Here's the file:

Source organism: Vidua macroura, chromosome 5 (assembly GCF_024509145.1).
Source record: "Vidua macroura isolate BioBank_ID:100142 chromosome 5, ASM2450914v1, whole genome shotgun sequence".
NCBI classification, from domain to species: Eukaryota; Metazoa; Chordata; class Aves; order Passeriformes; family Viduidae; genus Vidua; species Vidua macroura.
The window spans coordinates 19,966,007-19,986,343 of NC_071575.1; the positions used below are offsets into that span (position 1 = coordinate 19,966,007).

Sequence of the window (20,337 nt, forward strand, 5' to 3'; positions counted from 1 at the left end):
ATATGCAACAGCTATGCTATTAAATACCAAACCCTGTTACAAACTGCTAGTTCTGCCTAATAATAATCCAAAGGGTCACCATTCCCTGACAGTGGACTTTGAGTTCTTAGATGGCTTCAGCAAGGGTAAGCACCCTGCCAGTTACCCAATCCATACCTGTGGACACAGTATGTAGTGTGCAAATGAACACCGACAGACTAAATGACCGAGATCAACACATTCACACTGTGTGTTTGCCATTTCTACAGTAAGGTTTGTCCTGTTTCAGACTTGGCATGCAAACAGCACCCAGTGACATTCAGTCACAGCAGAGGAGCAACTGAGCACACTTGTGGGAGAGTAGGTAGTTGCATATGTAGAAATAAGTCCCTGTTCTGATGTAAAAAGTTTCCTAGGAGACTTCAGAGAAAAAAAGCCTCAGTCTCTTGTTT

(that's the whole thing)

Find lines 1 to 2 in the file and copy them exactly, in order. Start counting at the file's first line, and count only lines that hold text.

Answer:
Source organism: Vidua macroura, chromosome 5 (assembly GCF_024509145.1).
Source record: "Vidua macroura isolate BioBank_ID:100142 chromosome 5, ASM2450914v1, whole genome shotgun sequence".